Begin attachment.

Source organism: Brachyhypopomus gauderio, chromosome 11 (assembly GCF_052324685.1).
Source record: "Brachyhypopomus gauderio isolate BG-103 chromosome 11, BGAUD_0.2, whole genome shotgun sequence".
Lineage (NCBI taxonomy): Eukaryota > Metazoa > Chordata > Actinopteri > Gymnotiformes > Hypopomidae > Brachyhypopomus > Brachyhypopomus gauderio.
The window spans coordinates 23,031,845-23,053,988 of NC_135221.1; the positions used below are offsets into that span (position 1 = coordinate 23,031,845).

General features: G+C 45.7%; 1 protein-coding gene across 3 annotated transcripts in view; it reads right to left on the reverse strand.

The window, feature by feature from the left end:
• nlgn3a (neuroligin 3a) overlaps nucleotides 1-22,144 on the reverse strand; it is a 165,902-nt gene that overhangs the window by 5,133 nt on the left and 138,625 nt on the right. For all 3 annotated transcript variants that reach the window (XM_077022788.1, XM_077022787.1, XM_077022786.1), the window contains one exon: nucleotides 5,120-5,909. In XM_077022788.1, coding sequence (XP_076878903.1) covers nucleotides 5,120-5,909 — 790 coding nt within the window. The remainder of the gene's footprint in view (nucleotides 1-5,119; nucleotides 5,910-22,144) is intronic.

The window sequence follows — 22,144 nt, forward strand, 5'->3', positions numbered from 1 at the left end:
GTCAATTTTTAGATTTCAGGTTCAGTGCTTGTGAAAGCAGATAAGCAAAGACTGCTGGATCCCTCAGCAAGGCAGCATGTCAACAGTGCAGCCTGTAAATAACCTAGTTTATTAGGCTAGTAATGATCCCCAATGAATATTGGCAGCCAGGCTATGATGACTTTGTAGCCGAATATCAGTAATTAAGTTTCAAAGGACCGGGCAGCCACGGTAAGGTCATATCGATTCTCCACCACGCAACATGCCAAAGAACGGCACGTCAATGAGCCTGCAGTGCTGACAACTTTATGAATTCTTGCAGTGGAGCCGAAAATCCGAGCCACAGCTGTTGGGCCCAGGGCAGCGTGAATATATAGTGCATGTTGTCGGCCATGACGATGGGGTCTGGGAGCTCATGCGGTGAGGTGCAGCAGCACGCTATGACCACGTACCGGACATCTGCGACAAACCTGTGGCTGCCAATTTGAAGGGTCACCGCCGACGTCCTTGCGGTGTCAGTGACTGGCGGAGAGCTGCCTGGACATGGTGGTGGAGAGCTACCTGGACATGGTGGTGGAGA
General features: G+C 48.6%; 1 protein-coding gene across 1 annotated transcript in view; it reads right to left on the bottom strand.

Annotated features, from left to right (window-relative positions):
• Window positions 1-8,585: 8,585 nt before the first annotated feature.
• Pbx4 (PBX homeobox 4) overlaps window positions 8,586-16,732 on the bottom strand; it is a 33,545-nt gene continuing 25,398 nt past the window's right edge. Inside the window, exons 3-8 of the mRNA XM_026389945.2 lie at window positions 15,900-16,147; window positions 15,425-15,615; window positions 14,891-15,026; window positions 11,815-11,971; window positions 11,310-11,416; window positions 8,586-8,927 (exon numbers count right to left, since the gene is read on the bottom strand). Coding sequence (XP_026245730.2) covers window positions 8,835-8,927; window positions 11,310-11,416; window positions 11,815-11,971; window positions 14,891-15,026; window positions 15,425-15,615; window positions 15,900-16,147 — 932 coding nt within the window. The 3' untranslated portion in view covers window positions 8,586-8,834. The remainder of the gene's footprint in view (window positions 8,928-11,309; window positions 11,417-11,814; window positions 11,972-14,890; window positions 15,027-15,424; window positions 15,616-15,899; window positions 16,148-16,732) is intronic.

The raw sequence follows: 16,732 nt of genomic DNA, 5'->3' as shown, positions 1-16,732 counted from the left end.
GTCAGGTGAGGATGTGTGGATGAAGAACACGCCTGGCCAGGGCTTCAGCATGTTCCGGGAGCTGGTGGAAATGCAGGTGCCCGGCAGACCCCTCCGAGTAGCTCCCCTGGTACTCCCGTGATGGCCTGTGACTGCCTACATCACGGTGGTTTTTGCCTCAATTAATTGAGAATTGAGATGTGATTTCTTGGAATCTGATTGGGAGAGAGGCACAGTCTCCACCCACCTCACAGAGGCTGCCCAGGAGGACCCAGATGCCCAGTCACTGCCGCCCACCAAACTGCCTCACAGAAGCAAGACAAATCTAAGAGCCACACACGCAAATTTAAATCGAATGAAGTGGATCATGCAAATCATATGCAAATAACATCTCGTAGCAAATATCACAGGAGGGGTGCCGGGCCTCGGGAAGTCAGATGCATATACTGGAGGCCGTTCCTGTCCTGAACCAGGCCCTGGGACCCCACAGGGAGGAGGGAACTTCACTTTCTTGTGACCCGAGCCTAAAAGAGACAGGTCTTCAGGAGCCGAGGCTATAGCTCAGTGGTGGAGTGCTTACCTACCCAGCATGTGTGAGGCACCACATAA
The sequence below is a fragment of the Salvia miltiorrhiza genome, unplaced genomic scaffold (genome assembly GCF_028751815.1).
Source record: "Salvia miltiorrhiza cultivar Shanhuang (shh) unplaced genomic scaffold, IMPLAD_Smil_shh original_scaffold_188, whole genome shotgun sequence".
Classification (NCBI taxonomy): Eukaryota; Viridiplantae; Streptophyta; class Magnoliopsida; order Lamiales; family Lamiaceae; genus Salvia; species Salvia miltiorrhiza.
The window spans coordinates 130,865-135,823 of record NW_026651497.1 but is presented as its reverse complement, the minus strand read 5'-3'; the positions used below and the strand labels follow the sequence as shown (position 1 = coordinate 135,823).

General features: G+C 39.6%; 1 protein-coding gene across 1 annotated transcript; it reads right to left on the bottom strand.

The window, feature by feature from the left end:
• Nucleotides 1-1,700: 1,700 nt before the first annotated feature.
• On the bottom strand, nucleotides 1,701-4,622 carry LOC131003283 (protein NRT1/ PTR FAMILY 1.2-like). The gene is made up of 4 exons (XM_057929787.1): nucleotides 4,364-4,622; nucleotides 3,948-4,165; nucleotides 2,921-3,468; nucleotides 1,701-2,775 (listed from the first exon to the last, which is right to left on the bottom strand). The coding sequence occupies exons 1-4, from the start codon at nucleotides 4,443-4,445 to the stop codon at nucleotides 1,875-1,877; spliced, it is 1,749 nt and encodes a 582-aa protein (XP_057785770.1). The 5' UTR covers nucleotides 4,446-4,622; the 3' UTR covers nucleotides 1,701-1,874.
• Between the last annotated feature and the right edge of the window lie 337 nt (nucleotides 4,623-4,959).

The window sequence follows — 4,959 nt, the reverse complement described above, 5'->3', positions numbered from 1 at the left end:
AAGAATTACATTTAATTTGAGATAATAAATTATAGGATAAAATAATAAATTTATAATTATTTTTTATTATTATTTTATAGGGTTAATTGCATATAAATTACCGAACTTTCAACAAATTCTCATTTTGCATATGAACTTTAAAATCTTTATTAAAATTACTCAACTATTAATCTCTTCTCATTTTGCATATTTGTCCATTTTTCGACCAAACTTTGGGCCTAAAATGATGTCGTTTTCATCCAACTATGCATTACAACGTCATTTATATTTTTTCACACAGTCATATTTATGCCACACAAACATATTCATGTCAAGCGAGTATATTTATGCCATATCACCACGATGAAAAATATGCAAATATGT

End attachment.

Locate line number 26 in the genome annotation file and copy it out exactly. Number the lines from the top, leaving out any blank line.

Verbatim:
AAGAATTACATTTAATTTGAGATAATAAATTATAGGATAAAATAATAAATTTATAATTATTTTTTATTATTATTTTATAGGGTTAATTGCATATAAATTACCGAACTTTCAACAAATTCTCATTTTGCATATGAACTTTAAAATCTTTATTAAAATTACTCAACTATTAATCTCTTCTCATTTTGCATATTTGTCCATTTTTCGACCAAACTTTGGGCCTAAAATGATGTCGTTTTCATCCAACTATGCATTACAACGTCATTTATATTTTTTCACACAGTCATATTTATGCCACACAAACATATTCATGTCAAGCGAGTATATTTATGCCATATCACCACGATGAAAAATATGCAAATATGT